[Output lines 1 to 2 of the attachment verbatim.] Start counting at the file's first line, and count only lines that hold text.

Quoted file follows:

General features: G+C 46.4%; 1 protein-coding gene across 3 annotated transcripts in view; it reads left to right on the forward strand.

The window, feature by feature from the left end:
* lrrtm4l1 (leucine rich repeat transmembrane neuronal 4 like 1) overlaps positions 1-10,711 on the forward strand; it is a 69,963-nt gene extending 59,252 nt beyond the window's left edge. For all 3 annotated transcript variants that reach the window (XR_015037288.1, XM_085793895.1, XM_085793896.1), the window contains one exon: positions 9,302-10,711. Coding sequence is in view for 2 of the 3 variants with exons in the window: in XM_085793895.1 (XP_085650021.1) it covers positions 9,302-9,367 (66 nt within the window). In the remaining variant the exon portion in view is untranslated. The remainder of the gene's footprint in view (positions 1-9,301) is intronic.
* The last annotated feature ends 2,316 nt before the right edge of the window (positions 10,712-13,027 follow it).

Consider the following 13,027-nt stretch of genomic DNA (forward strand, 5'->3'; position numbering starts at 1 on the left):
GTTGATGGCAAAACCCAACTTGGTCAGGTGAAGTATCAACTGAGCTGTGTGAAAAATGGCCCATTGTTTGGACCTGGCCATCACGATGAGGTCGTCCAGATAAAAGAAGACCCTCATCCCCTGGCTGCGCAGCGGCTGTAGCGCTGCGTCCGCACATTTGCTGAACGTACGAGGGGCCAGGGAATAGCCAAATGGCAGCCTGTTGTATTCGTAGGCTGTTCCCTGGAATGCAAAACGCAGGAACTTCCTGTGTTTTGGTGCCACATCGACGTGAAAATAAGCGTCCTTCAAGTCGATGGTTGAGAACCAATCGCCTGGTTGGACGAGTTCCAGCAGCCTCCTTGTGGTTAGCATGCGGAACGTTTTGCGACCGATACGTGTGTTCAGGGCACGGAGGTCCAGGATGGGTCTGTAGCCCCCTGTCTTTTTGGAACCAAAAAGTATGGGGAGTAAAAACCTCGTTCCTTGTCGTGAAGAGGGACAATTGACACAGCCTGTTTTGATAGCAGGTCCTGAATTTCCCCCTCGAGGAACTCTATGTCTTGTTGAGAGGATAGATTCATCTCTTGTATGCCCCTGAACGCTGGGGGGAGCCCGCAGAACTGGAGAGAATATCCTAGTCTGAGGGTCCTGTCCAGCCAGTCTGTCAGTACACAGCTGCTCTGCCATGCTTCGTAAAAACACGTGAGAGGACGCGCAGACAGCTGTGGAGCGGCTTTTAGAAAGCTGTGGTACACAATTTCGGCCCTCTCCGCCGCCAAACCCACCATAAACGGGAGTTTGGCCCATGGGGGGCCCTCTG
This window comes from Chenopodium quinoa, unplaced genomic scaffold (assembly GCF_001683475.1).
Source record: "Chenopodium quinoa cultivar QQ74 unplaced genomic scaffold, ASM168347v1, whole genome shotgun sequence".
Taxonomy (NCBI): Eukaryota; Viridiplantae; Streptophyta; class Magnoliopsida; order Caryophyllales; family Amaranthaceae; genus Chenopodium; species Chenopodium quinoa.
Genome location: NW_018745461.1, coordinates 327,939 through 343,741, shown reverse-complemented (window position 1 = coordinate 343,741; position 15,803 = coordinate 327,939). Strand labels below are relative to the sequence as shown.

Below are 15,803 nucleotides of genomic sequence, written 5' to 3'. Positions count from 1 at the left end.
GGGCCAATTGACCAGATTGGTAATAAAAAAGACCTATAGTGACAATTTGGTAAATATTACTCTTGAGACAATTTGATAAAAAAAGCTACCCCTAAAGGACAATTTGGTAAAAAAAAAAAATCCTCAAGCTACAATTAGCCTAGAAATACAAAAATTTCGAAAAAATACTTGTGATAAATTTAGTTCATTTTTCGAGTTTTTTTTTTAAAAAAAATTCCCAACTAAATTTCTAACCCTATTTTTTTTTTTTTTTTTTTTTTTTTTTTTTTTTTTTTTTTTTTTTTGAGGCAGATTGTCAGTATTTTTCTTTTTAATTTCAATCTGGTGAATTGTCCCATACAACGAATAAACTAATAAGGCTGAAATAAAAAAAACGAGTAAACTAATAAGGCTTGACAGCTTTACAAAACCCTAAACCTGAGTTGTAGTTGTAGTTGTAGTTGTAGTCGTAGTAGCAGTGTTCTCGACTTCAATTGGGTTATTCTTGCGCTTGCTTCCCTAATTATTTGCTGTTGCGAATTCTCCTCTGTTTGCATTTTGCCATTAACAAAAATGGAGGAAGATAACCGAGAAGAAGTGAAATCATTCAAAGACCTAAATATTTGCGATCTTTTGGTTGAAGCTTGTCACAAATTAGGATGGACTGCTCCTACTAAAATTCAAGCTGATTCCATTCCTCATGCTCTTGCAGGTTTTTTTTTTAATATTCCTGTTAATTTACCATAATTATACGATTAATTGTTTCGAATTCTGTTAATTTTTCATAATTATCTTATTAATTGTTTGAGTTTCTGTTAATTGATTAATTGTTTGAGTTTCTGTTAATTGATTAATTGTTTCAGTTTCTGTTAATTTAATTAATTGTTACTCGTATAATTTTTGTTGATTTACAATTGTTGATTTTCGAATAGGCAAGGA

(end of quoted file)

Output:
General features: G+C 46.4%; 1 protein-coding gene across 3 annotated transcripts in view; it reads left to right on the forward strand.

The window, feature by feature from the left end: